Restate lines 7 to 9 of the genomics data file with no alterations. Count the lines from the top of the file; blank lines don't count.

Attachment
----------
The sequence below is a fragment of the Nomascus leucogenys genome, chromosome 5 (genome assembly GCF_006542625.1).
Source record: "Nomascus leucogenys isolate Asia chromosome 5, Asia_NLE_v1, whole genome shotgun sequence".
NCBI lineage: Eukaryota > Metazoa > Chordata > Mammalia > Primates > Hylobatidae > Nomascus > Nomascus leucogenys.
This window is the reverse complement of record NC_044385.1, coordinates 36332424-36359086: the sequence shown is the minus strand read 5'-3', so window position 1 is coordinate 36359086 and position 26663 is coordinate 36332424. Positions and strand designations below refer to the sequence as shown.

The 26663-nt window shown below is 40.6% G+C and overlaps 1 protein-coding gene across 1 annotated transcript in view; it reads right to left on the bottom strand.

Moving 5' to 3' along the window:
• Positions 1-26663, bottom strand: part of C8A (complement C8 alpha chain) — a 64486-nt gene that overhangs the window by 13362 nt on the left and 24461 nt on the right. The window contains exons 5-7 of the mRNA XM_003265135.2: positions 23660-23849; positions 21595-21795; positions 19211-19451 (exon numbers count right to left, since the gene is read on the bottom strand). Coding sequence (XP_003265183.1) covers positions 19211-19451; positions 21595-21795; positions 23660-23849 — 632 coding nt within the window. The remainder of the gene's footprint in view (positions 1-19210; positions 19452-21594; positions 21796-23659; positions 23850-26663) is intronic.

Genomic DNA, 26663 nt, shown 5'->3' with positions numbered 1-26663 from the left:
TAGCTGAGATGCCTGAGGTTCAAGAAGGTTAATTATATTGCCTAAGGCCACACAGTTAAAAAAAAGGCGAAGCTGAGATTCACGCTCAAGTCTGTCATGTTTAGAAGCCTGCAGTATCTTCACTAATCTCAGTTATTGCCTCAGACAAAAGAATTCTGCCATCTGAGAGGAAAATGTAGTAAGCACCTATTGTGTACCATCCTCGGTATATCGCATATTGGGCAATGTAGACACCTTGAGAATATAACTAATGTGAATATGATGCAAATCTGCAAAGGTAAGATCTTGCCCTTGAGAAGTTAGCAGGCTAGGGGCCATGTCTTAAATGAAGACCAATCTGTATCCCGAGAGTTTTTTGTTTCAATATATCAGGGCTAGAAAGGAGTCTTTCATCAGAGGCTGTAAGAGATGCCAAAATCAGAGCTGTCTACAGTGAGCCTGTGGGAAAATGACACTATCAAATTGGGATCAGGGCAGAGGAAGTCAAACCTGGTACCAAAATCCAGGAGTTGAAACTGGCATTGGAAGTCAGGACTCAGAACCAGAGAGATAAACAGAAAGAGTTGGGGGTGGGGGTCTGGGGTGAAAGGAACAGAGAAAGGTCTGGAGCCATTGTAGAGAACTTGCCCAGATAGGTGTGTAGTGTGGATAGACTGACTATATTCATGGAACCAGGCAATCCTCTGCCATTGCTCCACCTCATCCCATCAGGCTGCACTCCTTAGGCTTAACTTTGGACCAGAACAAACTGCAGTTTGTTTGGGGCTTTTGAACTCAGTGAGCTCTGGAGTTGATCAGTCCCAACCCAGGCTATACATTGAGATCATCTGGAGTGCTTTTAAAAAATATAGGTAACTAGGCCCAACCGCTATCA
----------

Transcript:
• Positions 1-26663, bottom strand: part of C8A (complement C8 alpha chain) — a 64486-nt gene that overhangs the window by 13362 nt on the left and 24461 nt on the right. The window contains exons 5-7 of the mRNA XM_003265135.2: positions 23660-23849; positions 21595-21795; positions 19211-19451 (exon numbers count right to left, since the gene is read on the bottom strand). Coding sequence (XP_003265183.1) covers positions 19211-19451; positions 21595-21795; positions 23660-23849 — 632 coding nt within the window. The remainder of the gene's footprint in view (positions 1-19210; positions 19452-21594; positions 21796-23659; positions 23850-26663) is intronic.

Genomic DNA, 26663 nt, shown 5'->3' with positions numbered 1-26663 from the left:
TAGCTGAGATGCCTGAGGTTCAAGAAGGTTAATTATATTGCCTAAGGCCACACAGTTAAAAAAAAGGCGAAGCTGAGATTCACGCTCAAGTCTGTCATGTTTAGAAGCCTGCAGTATCTTCACTAATCTCAGTTATTGCCTCAGACAAAAGAATTCTGCCATCTGAGAGGAAAATGTAGTAAGCACCTATTGTGTACCATCCTCGGTATATCGCATATTGGGCAATGTAGACACCTTGAGAATATAACTAATGTGAATATGATGCAAATCTGCAAAGGTAAGATCTTGCCCTTGAGAAGTTAGCAGGCTAGGGGCCATGTCTTAAATGAAGACCAATCTGTATCCCGAGAGTTTTTTGTTTCAATATATCAGGGCTAGAAAGGAGTCTTTCATCAGAGGCTGTAAGAGATGCCAAAATCAGAGCTGTCTACAGTGAGCCTGTGGGAAAATGACACTATCAAATTGGGATCAGGGCAGAGGAAGTCAAACCTGGTACCAAAATCCAGGAGTTGAAACTGGCATTGGAAGTCAGGACTCAGAACCAGAGAGATAAACAGAAAGAGTTGGGGGTGGGGGTCTGGGGTGAAAGGAACAGAGAAAGGTCTGGAGCCATTGTAGAGAACTTGCCCAGATAGGTGTGTAGTGTGGATAGACTGACTATATTCATGGAACCAGGCAATCCTCTGCCATTGCTCCACCTCATCCCATCAGGCTGCACTCCTTAGGCTTAACTTTGGACCAGAACAAACTGCAGTTTGTTTGGGGCTTTTGAACTCAGTGAGCTCTGGAGTTGATCAGTCCCAACCCAGGCTATACATTGAGATCATCTGGAGTGCTTTTAAAAAATATAGGTAACTAGGCCCAACCGCTATCA